A New Report Finds That Around 95% of Global Population Is Breathing Unhealthy Air

a new report finds that around 95% of global population is breathing unhealthy air

A new study finds that over 95% of the global population breathe unhealthy air and the developing countries are the most affected. It has also been found that the gap between the most polluted and least polluted nations is rising alarmingly.

The Health Effects Institute (HEI) recently published the Annual State of Global Air Report [1] , which highlighted that almost 6.1 million deaths occurred worldwide due to prolonged exposure to air pollution in the year 2016.

The report found that prolonged exposure to air pollution is responsible for heart attacks, stroke , chronic lung diseases and lung cancer. These diseases led to many of the premature deaths. The report also states that air pollution is the fourth leading cause of deaths globally and is just behind smoking, diet and high blood pressure.

Bob O’Keefe, vice president of the Health Effects Institute, emphasized that air pollution takes a toll over health and the environment, making it difficult for people with respiratory diseases to breath, sending children and old people to hospitals, making them miss their schools or office and eventually causing millions of premature deaths globally. The trends generally highlight the real developments in few parts of the world, but bigger challenges make it difficult to alleviate these avoidable afflictions.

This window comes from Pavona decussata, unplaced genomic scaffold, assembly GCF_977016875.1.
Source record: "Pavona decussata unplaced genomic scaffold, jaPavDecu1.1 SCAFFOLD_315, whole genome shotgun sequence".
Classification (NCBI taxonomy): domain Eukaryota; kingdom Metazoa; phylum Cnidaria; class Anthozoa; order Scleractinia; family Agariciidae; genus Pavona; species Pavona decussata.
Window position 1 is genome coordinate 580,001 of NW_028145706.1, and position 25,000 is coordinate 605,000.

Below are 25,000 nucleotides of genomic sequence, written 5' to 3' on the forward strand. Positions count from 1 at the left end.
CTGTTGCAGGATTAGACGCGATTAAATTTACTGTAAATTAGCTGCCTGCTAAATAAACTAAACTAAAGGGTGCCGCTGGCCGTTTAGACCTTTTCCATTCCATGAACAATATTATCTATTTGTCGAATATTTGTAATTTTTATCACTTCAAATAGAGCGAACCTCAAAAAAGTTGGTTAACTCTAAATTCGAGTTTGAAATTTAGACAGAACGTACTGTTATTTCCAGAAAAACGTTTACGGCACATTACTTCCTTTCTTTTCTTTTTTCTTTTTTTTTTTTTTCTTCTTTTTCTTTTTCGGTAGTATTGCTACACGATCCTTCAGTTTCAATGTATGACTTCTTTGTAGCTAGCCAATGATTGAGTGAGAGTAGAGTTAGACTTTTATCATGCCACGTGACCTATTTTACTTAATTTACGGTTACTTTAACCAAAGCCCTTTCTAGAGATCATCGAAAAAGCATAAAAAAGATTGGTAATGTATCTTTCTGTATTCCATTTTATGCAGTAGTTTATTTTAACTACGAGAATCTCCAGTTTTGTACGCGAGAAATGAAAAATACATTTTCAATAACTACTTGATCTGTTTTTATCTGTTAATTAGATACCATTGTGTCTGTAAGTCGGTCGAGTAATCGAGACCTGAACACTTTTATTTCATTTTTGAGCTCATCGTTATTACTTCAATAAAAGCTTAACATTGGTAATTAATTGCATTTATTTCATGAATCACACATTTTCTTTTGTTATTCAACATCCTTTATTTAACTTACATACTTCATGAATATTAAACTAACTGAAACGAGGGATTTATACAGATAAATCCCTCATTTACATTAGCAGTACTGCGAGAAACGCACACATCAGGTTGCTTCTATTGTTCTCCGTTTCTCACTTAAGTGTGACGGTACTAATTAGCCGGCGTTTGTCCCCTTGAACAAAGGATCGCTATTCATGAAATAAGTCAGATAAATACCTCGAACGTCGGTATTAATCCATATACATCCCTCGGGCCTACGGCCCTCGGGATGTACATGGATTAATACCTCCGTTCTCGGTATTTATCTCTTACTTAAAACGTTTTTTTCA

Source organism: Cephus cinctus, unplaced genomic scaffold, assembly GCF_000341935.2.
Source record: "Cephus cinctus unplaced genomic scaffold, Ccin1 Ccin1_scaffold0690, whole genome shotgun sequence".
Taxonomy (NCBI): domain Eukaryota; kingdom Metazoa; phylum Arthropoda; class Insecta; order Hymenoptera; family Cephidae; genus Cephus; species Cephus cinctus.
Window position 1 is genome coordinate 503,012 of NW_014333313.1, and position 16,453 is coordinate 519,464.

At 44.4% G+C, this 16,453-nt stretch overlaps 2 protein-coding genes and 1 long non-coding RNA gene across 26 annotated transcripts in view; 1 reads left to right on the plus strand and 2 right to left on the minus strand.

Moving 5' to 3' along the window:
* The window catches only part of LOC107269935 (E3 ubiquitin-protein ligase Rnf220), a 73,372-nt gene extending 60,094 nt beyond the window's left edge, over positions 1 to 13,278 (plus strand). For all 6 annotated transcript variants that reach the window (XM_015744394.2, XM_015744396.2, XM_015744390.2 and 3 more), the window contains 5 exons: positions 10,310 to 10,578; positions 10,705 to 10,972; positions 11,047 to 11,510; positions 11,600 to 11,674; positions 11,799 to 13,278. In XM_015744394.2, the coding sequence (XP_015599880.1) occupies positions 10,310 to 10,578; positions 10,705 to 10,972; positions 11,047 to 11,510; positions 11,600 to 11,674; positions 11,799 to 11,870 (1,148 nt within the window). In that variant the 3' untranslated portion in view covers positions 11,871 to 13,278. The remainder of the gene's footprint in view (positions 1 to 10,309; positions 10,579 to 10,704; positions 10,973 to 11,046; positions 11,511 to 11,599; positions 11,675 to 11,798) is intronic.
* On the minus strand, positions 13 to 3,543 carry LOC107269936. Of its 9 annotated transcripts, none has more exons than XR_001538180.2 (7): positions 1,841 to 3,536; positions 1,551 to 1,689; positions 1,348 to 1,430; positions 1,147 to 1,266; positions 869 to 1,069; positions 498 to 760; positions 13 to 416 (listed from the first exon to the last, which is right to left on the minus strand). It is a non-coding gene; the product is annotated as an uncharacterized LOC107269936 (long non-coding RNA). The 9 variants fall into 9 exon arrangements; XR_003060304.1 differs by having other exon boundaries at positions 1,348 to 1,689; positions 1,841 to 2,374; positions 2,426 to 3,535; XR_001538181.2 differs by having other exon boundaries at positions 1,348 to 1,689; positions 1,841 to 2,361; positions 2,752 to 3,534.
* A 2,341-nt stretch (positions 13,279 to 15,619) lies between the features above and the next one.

Health Consequences of Air Pollution

Over 50% of the total global deaths due to air pollution were reported from India and China. Unfortunately, India is giving a serious competition to China in number of early deaths due to outdoor air pollution. More than 1.1 million deaths due to air pollution were recorded in India in 2016. The report also states that China has made a little progress in reducing their air pollution levels, but India, Bangladesh and Pakistan have faced the steepest rise in pollution levels since the year 2010.

The report also took into consideration the number of people who were exposed to pollution from burning fuels at their homes, usually used for heating or cooking. This smoke from the burning fuels contributed to the indoor pollution. In 2016, one in three people or around 2.5 billion people were exposed to indoor pollution caused by burning of charcoal or wood. Most of these people have to face both indoor and outdoor pollution and these people generally reside in low and middle-income continents such as Africa and Asia.

This increased exposure to air pollution led to deaths of one in five in China and one in four in India. The report also brings into light the fact that the people using solid fuels have dropped from 3.6 billion in the year 1990 to around 2.4 billion in the year 2016, despite a drastic rise in population.

More Research on Air Pollution

This report is just one among various other studies that are going on for investigating the adverse effects of air pollution on the world’s population.

In the year 2017, World Health Organization (WHO) [2] revealed that environmental pollution causes around 1.7 million deaths among children below five years each year, globally.

Another study published in 2015, highlighted that around 9 million deaths or nearly one in six deaths were related to various types of pollution- water, air, soil or chemical. This study also revealed that most of the pollution associated casualties, around 92% of them were reported among people residing in developing nations.

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